The Heretic’s Wife the story of Kate Gough, the fictional wife of John Frith, who was a refugee during the reign of Henry VIII. Kate is a well-educated, Lutheran-sympathizing woman in Tudor London who meets John Frith, a man accused of being a heretic for translating the Bible into English so that any man may read the word of God. The couple lives most of their lives in Antwerp, where English law, mainly Thomas More, cannot touch them. The story mostly follows Kate’s everyday life, but we occasionally get the insight of Thomas More, the King’s Chancellor who seems obsessed with burning heretics; and Anne Boleyn, the woman Henry VII breaks with Rome for in order to set aside is very Catholic Spanish Queen Katherine. We get a look at how each character is dealing with the religious crisis of the day.
I thought the writing was good. I’m glad Vantrease decided to not only stay with Kate. It gave us a little variety on the thinking of the people of the times. Kate and Anne, for instance are sympathetic to the Lutheran cause. They believe William Tyndale, the man working to translate the Bible into English and distribute it to as many Englishmen as possible, is an inspiration. Why not let every man interpret the Bible for his own? While Thomas More is perhaps the man most strongly against such thought. He believes the Lord is supreme power and that the church has the only right to determine what His words mean. He is hell-bent on burning everyone who says otherwise. I also like that Vantrease decided to write Kate as an educated woman. Most women of the era were illiterate and that would have made for a very boring story.
Kate though was not as revolutionary as I would have liked. Yes she was educated, and yes she kind of dropped everything to help with the cause, but she was still reigned in by need/want for children. I would have thought a woman like Kate would not want the burden of children during such a dangerous time. Which leads me to the other thing I dislike about the book and every other historical fiction book set in this time period. The miscarriage. There is ALWAYS a miscarriage in these books. I’ve read a lot that take place anywhere between the War of the Roses and Elizabethan England and each one has a woman losing a child they so desperately wanted. It just feels cliche at this point.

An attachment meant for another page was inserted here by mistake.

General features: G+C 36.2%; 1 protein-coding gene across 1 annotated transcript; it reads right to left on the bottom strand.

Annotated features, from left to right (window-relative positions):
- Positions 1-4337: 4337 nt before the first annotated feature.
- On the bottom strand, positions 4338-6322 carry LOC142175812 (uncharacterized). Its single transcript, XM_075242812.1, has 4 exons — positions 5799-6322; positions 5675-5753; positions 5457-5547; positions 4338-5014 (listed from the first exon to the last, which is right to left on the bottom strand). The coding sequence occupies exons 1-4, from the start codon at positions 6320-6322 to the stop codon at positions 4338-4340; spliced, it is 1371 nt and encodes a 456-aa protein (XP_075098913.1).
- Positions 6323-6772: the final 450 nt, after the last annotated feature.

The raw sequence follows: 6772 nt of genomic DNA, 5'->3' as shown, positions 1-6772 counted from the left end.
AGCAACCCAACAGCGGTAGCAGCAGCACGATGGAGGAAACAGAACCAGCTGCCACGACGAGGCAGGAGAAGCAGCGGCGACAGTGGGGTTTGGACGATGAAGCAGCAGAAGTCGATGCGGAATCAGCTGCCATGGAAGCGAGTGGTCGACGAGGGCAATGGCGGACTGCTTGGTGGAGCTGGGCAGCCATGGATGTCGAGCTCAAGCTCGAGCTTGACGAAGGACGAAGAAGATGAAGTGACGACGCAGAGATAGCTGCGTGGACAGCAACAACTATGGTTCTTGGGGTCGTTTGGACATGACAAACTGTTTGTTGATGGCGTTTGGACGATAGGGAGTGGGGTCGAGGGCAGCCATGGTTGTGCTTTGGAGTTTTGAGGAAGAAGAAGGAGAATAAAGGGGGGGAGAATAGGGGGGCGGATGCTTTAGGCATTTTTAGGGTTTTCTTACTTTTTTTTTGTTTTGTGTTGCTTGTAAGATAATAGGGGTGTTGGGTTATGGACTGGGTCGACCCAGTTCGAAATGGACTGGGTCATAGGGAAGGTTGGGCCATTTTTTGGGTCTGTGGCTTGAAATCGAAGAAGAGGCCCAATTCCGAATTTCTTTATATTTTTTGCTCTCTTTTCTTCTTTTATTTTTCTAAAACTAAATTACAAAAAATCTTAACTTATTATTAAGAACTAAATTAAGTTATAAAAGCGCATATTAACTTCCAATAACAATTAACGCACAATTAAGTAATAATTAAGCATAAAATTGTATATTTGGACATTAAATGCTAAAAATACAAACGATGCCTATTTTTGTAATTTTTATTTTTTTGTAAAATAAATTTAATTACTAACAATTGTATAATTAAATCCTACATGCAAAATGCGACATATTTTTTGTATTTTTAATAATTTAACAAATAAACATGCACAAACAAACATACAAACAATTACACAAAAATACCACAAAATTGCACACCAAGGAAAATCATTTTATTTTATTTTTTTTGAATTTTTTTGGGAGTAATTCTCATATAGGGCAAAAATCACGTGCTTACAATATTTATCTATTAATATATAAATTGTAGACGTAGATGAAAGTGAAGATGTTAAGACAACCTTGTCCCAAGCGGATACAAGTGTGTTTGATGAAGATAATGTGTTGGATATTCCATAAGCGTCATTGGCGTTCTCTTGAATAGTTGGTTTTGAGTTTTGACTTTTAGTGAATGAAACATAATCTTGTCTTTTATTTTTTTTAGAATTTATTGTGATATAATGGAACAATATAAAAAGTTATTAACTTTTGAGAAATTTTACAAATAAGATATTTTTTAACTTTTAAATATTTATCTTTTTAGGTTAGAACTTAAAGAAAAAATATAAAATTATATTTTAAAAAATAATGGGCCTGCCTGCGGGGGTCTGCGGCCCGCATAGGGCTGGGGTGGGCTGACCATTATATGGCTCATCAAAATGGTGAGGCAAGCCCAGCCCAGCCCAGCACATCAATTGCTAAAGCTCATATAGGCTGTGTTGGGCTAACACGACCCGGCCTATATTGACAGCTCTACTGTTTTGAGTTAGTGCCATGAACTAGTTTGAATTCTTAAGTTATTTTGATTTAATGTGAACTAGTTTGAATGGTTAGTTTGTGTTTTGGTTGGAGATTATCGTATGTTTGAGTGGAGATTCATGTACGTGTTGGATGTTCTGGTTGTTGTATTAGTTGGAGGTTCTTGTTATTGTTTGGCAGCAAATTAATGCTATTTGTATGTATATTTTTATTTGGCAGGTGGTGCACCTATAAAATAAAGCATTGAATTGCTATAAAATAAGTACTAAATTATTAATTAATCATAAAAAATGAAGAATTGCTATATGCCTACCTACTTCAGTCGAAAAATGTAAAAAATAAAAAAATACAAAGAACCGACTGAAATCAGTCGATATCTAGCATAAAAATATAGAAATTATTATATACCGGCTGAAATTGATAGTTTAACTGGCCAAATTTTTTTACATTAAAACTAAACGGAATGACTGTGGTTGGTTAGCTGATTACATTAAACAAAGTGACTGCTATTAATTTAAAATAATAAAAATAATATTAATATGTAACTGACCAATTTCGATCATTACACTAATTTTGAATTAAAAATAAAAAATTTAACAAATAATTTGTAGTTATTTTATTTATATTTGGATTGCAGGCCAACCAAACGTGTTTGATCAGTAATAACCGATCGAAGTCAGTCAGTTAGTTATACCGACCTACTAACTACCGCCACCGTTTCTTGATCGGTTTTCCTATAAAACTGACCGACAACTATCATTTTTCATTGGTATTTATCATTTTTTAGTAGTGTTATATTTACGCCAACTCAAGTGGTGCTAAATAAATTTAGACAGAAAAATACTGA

Overall I enjoyed the book because it’s hard for me to hate a book that is written about the Tudor reign. My favorite era in world history is hard for me to criticize too much.
First and foremost, this is not a biography like I thought it was going to be. This is a history book about World War II. Which was kind of a surprise since the description of the book makes it out to be more biographical about the three most important American men in London at the time of the war. Now, this did not make me like the book any less. I thought it would honestly, but it was so well-written that I didn’t really care in the end that the book was more about Roosevelt and Churchill than the American liaisons in London.
From the description of the book, it was supposed to be about Averell Harriman, John Gilbert Winant, and Edward Murrow, the three most influential Americans in London at the time of World War II. Winant was the American envoy to the United Kingdom and every Londoner’s favorite person. He was all about the people at the height of the war sometimes avoiding other officials in favor of speaking to soldiers. Harriman was the U.S. representative sent to London in order to oversee the distribution of Lend-Lease funds for England. He managed to get more attention that Winant by befriending Churchill and getting in on many private meetings. Murrow, the most famous voice from World War II, was the U.S. CBS news correspondent who brought the sounds and descriptions of the war into American and British homes.